Discovery is partnering with Scripps, AMC, Viacom, and A&E to deliver a no-sports vMVPD direct-to-consumer service. It looks like the bundle could be a good deal for content providers and viewers, but it will still be a tough sell.
David Zaslav, Discovery Networks CEO, said last year that there was an opportunity for a “skinny bundle” without sports in the U.S. He is following through on this idea with a new service dubbed “Philo.” The service will deliver channels from Discovery, Scripps, AMC, Viacom, and A&E to deliver a suite of channels for “less than $20.”
Mr. Zaslav has every reason to be trying this approach. Discovery has struggled to get its channels in several of the major vMVPDs that have launched. For example, Sling TV and YouTube Live do not have any Discovery channels in their bundles. If these services take off, it could spell disaster, particularly as Discovery competitor National Geographic has had more success.
Can Philo be priced below $20?
According to nScreenMedia calculations, Philo has plenty of room to maneuver below the $20 price point and still come out well ahead. The top 34 channels from the four partners in Philo are jointly earning around $10 per month in pay TV license fees.
In other words, if Philo charges $15 per month, a subscriber to the service is worth more to the four partners than a subscriber to pay TV.
However, there are big risks and new expenses to be absorbed. Running a direct-to-consumer service requires many infrastructure costs, like streaming charges and customer support. As well, a channel receives credit for all the customers that can receive it in the pay TV bundle, whether or not they watch the channel. Of course, this could also be true of Philo, but with much fewer channels there is much less room to carry channels that hardly anyone watches.
These factors will likely push the price of Philo close to the $20 limit set by Mr. Zaslav. Perhaps a realistic subscription level may be $19 per month.
Will customers see value at a $19 price point?
According to research by TiVo, if looks like a significant portion of TV viewers may see Philo as a good value. The company asked consumers how much they would be willing to pay for each channel in a bundle of 20 they selected themselves. In general, consumers are willing to pay far more per channel than content providers receive in license revenue from operators.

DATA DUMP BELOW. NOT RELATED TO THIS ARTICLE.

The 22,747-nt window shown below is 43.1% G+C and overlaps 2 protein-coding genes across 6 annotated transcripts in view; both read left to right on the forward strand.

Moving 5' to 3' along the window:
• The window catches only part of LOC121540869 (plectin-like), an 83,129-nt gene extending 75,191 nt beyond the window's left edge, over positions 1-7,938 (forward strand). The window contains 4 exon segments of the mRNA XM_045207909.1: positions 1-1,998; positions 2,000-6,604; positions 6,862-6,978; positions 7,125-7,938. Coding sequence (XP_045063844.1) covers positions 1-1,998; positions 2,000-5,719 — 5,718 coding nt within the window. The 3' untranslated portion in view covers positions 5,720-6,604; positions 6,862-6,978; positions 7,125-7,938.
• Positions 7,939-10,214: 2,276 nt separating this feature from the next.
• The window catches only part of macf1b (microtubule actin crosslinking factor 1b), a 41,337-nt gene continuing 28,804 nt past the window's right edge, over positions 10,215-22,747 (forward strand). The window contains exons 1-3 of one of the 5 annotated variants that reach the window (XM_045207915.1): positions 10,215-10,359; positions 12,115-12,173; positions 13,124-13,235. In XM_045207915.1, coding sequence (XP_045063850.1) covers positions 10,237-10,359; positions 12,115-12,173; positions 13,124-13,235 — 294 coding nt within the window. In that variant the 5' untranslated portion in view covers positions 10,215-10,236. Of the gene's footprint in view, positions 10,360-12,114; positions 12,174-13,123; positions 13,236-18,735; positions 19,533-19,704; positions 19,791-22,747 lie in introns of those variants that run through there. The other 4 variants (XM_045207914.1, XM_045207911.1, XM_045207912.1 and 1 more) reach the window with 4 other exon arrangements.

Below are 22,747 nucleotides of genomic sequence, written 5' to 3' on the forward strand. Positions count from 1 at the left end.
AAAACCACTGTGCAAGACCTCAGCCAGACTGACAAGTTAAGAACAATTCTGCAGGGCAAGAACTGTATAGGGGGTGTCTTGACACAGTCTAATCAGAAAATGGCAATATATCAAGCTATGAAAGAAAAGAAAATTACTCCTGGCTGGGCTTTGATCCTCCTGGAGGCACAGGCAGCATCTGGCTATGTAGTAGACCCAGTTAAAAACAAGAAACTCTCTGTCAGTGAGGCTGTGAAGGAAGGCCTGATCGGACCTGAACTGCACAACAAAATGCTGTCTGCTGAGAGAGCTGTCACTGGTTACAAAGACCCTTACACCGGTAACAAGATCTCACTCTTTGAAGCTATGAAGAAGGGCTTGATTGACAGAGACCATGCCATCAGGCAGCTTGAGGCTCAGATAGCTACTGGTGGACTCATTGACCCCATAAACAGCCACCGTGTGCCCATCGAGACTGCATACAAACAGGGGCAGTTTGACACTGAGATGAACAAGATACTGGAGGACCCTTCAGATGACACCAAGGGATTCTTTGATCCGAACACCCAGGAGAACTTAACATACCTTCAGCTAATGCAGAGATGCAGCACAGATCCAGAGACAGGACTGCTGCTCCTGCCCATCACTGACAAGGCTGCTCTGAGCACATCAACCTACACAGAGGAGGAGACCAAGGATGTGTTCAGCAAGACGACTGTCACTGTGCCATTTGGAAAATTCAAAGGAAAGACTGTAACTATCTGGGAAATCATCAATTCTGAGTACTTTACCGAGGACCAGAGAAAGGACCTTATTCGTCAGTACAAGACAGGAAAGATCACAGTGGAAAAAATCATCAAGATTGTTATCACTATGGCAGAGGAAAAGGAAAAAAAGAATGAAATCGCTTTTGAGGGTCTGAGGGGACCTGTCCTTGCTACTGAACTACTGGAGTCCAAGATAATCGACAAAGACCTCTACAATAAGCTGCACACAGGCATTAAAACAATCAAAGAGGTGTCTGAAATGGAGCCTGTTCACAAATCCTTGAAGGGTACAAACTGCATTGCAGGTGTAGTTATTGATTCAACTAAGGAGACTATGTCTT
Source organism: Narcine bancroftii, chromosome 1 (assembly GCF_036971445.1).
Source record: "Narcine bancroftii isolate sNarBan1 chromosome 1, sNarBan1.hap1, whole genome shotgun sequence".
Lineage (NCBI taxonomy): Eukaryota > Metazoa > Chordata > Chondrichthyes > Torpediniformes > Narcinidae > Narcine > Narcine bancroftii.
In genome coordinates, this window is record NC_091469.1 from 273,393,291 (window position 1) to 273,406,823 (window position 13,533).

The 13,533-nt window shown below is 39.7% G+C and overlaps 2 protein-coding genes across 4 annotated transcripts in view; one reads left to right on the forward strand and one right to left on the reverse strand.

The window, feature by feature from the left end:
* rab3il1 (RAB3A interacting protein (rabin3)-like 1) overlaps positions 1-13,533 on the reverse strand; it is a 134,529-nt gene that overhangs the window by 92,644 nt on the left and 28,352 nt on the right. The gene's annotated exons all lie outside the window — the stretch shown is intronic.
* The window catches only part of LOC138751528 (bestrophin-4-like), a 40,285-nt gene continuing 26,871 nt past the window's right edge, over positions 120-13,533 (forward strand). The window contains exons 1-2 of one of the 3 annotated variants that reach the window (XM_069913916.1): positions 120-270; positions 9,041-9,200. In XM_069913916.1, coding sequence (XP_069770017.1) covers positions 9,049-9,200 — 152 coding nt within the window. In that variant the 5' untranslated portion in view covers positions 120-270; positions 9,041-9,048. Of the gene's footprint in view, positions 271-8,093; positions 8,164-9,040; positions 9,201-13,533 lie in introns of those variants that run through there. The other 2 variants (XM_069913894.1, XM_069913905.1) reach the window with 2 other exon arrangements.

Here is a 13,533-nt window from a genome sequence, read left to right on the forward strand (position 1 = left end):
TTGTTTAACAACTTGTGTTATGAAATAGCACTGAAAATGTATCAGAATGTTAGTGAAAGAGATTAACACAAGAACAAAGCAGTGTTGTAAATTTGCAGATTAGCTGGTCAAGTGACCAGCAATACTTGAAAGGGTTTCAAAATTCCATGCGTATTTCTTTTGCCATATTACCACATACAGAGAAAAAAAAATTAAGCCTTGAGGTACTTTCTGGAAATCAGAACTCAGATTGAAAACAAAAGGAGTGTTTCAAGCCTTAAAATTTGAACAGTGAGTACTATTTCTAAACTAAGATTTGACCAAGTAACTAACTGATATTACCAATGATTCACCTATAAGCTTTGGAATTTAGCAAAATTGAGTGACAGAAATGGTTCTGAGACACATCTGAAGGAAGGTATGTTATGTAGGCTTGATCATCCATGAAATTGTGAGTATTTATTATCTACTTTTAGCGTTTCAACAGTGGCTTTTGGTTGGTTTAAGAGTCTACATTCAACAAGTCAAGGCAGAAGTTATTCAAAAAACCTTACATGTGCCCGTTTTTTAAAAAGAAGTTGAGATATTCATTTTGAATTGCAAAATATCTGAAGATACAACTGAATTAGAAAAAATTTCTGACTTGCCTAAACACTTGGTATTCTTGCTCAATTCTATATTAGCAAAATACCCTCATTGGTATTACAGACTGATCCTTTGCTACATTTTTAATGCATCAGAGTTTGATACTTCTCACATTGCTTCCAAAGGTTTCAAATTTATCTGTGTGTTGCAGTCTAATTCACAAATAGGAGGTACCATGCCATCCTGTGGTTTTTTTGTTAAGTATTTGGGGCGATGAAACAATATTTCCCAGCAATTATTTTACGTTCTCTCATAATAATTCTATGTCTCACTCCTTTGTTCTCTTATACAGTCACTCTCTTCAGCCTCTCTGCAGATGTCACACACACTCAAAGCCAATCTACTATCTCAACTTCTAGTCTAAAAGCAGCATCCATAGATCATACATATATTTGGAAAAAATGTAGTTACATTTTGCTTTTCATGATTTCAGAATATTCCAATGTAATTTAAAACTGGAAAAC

Discovery receives about $0.54 per subscriber per month, but the 67% of consumers in the TiVo study that wanted the channel in their bundle said they would be willing to pay $1.37. A&E receives $0.41 from operators, but the 50% of consumers that wanted it in their bundle indicated they would pay three times that much. Food Network receives $0.26 from operators, but its fans would pay more than five-times that.
It could well be that a significant proportion of the population will see Philo as a good value. Unfortunately, that value still could not be enough to bring enough subscribers. Many of the channels are already carried online by other vMVPDs. Moreover, pay TV subscribers will need to cancel their service before they consider subscribing to Philo.
About the estimates
Many of the channel license fees nScreenMedia obtained from SNL Kagan estimates for 2014. nScreenMedia corrected these numbers by applying a 35% increase. ESPN license fees increased from $6.04 in 2014 to $7.86 this year, a 30% increase. Comcast content license fees increased 35% between Q2 2014 and Q2 2016, while Dish’ increased 80%.
nScreenMedia could not find good estimates for some other channels. Those were estimated based on peer channel numbers and their position versus a primary channel. For example, estimates for estimates for IFC were not available, so Sundance channel’s value was used.
Why it matters
The Discovery-led sport-less bundle Philo represents good value for both the content providers and a significant number of consumers.
However, it will be difficult to translate that into real subscribers.